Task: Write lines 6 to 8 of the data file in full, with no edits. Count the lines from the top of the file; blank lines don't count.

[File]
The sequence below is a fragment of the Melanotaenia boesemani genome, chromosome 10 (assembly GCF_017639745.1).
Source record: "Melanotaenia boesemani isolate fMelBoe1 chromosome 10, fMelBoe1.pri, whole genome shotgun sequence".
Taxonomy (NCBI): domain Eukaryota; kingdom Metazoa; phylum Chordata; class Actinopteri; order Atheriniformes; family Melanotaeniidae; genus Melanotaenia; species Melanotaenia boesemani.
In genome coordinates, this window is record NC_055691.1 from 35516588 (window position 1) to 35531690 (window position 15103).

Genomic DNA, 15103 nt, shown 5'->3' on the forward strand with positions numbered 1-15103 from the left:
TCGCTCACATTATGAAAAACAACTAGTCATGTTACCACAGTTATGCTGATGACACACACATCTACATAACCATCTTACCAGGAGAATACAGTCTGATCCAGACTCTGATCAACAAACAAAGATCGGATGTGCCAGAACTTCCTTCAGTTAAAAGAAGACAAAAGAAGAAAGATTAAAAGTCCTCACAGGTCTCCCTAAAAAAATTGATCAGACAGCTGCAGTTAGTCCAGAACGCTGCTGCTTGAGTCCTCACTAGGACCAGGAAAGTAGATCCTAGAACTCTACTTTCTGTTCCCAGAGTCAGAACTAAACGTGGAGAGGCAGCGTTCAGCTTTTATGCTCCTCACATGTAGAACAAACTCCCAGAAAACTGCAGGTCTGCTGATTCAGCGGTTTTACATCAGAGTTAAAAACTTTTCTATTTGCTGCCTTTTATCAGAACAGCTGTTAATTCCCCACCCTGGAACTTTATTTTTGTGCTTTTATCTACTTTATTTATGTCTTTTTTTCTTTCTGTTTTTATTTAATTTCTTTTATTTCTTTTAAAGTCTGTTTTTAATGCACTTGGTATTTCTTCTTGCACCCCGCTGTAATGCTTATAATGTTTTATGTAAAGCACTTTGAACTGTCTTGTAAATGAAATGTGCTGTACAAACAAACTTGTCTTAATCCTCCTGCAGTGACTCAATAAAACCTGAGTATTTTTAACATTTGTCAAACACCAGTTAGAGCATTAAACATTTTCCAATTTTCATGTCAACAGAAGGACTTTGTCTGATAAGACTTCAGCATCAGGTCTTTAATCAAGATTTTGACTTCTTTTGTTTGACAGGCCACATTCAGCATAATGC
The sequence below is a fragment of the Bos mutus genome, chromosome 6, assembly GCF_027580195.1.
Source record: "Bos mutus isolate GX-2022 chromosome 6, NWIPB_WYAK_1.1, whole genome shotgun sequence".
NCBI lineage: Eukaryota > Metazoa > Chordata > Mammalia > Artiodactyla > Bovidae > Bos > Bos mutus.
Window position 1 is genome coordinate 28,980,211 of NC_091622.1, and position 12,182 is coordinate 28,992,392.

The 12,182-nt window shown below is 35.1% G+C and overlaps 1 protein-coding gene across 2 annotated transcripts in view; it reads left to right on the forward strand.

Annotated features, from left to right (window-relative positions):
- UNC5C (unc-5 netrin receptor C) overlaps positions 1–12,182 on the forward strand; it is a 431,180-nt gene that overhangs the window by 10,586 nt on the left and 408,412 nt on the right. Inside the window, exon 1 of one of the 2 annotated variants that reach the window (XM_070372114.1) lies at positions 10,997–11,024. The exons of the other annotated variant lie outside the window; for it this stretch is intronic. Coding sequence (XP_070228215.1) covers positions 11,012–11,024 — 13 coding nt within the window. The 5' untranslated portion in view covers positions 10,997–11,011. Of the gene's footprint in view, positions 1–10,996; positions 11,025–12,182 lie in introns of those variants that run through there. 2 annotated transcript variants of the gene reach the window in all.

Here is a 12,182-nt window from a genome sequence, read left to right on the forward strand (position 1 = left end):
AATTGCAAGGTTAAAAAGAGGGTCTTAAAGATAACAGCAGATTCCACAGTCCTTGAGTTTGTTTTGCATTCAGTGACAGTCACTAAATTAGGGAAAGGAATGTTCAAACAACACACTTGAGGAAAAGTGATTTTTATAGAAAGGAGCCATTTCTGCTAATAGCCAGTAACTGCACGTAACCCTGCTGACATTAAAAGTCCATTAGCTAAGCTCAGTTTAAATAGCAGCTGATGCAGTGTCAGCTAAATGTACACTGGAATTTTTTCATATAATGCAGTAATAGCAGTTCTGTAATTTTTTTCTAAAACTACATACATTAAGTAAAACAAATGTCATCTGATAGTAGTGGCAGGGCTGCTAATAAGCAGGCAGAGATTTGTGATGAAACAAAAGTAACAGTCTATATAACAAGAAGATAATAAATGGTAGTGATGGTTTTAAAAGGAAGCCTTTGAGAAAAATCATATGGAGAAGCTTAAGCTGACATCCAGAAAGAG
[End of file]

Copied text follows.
TCGCTCACATTATGAAAAACAACTAGTCATGTTACCACAGTTATGCTGATGACACACACATCTACATAACCATCTTACCAGGAGAATACAGTCTGATCCAGACTCTGATCAACAAACAAAGATCGGATGTGCCAGAACTTCCTTCAGTTAAAAGAAGACAAAAGAAGAAAGATTAAAAGTCCTCACAGGTCTCCCTAAAAAAATTGATCAGACAGCTGCAGTTAGTCCAGAACGCTGCTGCTTGAGTCCTCACTAGGACCAGGAAAGTAGATCCTAGAACTCTACTTTCTGTTCCCAGAGTCAGAACTAAACGTGGAGAGGCAGCGTTCAGCTTTTATGCTCCTCACATGTAGAACAAACTCCCAGAAAACTGCAGGTCTGCTGATTCAGCGGTTTTACATCAGAGTTAAAAACTTTTCTATTTGCTGCCTTTTATCAGAACAGCTGTTAATTCCCCACCCTGGAACTTTATTTTTGTGCTTTTATCTACTTTATTTATGTCTTTTTTTCTTTCTGTTTTTATTTAATTTCTTTTATTTCTTTTAAAGTCTGTTTTTAATGCACTTGGTATTTCTTCTTGCACCCCGCTGTAATGCTTATAATGTTTTATGTAAAGCACTTTGAACTGTCTTGTAAATGAAATGTGCTGTACAAACAAACTTGTCTTAATCCTCCTGCAGTGACTCAATAAAACCTGAGTATTTTTAACATTTGTCAAACACCAGTTAGAGCATTAAACATTTTCCAATTTTCATGTCAACAGAAGGACTTTGTCTGATAAGACTTCAGCATCAGGTCTTTAATCAAGATTTTGACTTCTTTTGTTTGACAGGCCACATTCAGCATAATGC
The sequence below is a fragment of the Bos mutus genome, chromosome 6, assembly GCF_027580195.1.
Source record: "Bos mutus isolate GX-2022 chromosome 6, NWIPB_WYAK_1.1, whole genome shotgun sequence".